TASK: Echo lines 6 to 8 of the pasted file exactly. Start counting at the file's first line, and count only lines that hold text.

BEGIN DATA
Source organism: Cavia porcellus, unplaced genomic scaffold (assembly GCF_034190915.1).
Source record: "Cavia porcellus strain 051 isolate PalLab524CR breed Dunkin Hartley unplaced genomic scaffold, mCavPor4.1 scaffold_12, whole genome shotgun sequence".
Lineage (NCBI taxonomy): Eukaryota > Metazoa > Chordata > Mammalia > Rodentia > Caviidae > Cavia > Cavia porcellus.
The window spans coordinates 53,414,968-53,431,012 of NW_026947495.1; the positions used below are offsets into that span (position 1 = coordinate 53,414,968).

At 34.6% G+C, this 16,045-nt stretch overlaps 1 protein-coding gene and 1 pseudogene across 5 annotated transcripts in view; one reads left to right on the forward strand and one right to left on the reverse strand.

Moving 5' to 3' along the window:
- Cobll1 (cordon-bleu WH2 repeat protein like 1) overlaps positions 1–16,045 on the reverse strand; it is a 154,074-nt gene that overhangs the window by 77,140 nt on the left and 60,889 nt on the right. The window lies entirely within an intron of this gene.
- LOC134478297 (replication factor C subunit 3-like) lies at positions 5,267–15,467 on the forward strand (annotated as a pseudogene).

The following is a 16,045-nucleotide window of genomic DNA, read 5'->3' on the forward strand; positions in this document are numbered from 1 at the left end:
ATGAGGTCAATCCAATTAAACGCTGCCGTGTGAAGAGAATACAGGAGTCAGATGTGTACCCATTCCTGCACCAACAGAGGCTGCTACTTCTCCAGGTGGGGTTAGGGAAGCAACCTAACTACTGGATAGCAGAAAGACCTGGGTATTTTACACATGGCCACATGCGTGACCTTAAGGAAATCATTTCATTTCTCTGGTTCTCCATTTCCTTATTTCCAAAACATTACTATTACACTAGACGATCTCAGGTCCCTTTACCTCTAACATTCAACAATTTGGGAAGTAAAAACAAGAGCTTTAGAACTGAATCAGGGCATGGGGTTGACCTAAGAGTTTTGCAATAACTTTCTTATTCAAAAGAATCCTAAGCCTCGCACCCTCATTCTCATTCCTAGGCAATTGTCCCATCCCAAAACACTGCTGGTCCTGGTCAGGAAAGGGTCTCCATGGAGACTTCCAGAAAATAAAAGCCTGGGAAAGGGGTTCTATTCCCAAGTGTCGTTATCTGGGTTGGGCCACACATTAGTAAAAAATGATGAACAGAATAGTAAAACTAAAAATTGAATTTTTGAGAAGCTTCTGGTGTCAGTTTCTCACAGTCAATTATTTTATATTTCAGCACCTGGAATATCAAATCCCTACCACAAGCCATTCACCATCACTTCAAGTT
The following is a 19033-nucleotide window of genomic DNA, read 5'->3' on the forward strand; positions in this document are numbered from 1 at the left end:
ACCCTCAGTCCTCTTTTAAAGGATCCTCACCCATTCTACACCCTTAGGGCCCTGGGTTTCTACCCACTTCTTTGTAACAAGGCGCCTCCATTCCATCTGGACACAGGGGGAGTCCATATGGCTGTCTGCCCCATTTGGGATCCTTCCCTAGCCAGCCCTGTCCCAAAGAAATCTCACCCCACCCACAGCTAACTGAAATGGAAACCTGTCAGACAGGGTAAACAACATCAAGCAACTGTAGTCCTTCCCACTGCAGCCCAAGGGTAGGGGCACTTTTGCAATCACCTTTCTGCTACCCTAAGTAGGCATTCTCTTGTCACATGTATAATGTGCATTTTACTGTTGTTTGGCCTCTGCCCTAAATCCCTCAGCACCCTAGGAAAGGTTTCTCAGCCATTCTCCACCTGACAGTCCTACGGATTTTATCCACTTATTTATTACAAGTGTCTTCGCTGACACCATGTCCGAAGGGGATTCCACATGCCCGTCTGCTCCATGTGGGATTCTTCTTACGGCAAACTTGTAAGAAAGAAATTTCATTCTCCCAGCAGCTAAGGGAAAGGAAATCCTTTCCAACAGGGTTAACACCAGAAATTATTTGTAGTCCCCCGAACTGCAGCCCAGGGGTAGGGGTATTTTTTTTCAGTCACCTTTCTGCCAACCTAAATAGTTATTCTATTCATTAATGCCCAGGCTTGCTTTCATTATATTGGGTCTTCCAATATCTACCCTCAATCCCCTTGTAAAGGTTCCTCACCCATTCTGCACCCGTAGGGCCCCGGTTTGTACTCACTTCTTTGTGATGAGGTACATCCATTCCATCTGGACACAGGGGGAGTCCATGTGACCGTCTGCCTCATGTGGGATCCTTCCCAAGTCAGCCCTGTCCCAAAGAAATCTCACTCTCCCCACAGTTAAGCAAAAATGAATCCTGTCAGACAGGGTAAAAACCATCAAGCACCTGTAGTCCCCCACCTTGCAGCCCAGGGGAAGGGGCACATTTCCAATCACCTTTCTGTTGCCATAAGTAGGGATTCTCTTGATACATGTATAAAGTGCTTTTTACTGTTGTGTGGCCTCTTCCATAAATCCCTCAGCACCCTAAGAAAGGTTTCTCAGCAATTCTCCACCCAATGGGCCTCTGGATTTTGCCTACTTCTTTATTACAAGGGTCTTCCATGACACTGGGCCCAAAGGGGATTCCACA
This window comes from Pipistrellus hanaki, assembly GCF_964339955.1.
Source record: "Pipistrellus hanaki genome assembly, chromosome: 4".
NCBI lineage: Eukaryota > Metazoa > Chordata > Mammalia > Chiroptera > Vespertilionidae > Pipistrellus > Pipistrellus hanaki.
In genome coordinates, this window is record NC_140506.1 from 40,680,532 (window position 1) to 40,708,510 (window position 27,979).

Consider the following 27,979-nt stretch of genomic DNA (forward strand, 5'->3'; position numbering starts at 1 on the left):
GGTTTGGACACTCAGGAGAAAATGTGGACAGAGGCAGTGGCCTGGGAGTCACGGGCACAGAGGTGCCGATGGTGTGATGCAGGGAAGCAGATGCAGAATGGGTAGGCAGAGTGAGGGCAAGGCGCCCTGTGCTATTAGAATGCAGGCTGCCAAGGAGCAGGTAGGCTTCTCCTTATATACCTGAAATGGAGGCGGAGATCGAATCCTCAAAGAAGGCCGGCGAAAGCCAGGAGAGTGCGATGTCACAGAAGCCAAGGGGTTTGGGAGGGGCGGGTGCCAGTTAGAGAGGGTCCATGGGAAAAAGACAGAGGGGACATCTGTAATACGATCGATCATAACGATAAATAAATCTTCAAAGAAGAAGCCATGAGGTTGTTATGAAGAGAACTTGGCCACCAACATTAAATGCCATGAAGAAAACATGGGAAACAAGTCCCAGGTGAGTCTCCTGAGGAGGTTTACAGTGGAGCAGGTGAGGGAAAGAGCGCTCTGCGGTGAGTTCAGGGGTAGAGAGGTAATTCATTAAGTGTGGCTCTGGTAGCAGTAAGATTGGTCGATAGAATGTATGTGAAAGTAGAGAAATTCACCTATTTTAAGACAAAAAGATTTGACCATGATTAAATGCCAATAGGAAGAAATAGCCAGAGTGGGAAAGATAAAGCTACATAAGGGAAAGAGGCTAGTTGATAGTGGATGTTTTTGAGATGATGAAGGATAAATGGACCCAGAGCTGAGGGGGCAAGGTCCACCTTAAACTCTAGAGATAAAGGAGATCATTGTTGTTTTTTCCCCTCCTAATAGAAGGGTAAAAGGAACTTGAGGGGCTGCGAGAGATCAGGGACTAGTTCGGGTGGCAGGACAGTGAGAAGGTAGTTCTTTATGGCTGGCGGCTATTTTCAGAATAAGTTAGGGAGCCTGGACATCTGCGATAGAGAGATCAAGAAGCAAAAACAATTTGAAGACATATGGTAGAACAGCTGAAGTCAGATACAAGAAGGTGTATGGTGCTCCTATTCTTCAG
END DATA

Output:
Moving 5' to 3' along the window:
- Cobll1 (cordon-bleu WH2 repeat protein like 1) overlaps positions 1–16,045 on the reverse strand; it is a 154,074-nt gene that overhangs the window by 77,140 nt on the left and 60,889 nt on the right. The window lies entirely within an intron of this gene.
- LOC134478297 (replication factor C subunit 3-like) lies at positions 5,267–15,467 on the forward strand (annotated as a pseudogene).